Airlines, shocked by Omicron, push EU to relax airport slot rules

Airlines disagree with the European Union over rules that require them to use their take-off and landing slots at airports, even when they don’t have enough passengers to justify flights. Airlines are forced to fly thousands of nearly empty planes – sometimes called “ghost flights” – as travel plummets due to Omicron infections.

In recent weeks, several European carriers, including Lufthansa and Brussels Airlines, have said they have to cancel thousands of flights because they are not booked enough to be profitable. But they are constrained by EU rules that force them to use their precious airport slots or risk losing them, potentially to the benefit of competing carriers.

The rules, which normally require airlines to use at least 80% of their allocated slots at airports, were lifted in early 2020 as the coronavirus hit the continent. But since then the bloc has started to reintegrate them, and last month the European Commission set the threshold at 50% for the winter travel season.

“Now, the slot maintenance threshold is raised again and this means that if we cancel these 3,000 flights, we would lose our slots at several airports,” Maaike Andries, spokesperson for Brussels Airlines, said on Thursday. “This is something every airline should avoid of course.”

Pre-assigned take-off and landing slots are common in crowded European airports and are used to allocate space and avoid chaos between different airlines.

In the United States, only three airports maintain slots – Kennedy and La Guardia in New York and Ronald Reagan in Washington – and the Federal Aviation Administration cut them at the start of the pandemic and recently extended them until March of this year. .

Announcing her decision to set the restriction at 50% of capacity on December 15, Adina Valean, the EU transport commissioner, acknowledged concerns over the Omicron variant, but said the move was aimed at helping airlines resume their capacities by the summer.

But as more people canceled vacation trips amid the outbreak of the virus, airlines were left with no choice but to fly nearly empty planes or risk losing valuable flight slots. airport.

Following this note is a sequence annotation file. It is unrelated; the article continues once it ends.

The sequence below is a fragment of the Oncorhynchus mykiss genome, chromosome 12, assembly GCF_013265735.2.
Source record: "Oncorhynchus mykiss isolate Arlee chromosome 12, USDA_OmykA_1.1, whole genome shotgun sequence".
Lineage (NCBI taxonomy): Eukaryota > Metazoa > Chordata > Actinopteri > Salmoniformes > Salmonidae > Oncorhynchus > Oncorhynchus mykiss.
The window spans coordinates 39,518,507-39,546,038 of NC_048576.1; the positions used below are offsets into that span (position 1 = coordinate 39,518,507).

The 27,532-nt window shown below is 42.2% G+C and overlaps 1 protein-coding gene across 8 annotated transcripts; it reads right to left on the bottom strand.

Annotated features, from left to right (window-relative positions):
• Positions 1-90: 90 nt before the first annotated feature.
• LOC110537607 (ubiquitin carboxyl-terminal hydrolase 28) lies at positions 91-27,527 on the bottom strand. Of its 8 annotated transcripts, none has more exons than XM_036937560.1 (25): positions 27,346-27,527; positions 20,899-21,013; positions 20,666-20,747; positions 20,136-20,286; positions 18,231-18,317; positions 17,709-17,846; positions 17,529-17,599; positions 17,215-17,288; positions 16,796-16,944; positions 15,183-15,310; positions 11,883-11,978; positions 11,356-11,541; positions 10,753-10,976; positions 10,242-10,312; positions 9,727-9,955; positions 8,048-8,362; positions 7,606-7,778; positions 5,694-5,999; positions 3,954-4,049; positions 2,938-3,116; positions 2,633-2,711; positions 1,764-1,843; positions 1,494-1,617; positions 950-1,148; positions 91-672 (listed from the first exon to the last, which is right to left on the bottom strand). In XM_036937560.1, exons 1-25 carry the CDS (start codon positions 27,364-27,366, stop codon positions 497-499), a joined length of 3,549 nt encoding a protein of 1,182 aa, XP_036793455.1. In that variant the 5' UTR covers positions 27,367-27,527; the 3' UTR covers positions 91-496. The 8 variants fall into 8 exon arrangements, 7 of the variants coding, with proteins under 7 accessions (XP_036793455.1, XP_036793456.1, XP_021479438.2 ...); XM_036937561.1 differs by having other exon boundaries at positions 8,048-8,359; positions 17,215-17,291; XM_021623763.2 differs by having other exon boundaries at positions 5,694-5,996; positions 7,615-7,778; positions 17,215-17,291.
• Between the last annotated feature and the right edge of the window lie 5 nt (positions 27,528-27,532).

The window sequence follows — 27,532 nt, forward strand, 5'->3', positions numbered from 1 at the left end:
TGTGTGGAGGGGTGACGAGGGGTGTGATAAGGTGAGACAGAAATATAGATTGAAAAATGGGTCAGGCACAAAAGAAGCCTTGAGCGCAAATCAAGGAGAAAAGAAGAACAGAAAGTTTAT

Carsten Spohr, chief executive of the Lufthansa Group, said his company had had to cancel 33,000 flights, about 10% of those planned for the winter season. Other flights took off, but were far from full. In addition to Lufthansa, the company owns Eurowings and Austrian, Brussels and Swiss airlines.

“We have to make 18,000 unnecessary extra flights just to secure our departure and landing rights,” Spohr told the Frankfurter Allgemeine Sonntagszeitung two weeks ago.

“It’s damaging for the climate,” he said, “and it’s the exact opposite of what the European Commission hopes to achieve” in its efforts to reduce greenhouse gas emissions.

Georges Gilkinet, the Belgian Minister of Transport, said on Wednesday that he had sent a letter to the European Commission asking for further relaxation of the regulations which he called “economic, ecological and social absurdity”.

“I have asked the Commission to review these unsuitable rules in times of Covid,” Mr Gilkinet said of Twitter.

This week, the commission said it was upholding its decision to leave slot usage at 50% during the winter season, in the interest of balancing the needs of airport operators, passengers and airlines.

This position was supported by a group representing airports.

“The pandemic has hit us all hard. Balancing commercial viability with the need to maintain essential connectivity and protect against anti-competitive consequences is a delicate task, ”said Olivier Jankovec, director of Airports Council International Europe. “We think the European Commission is right. “



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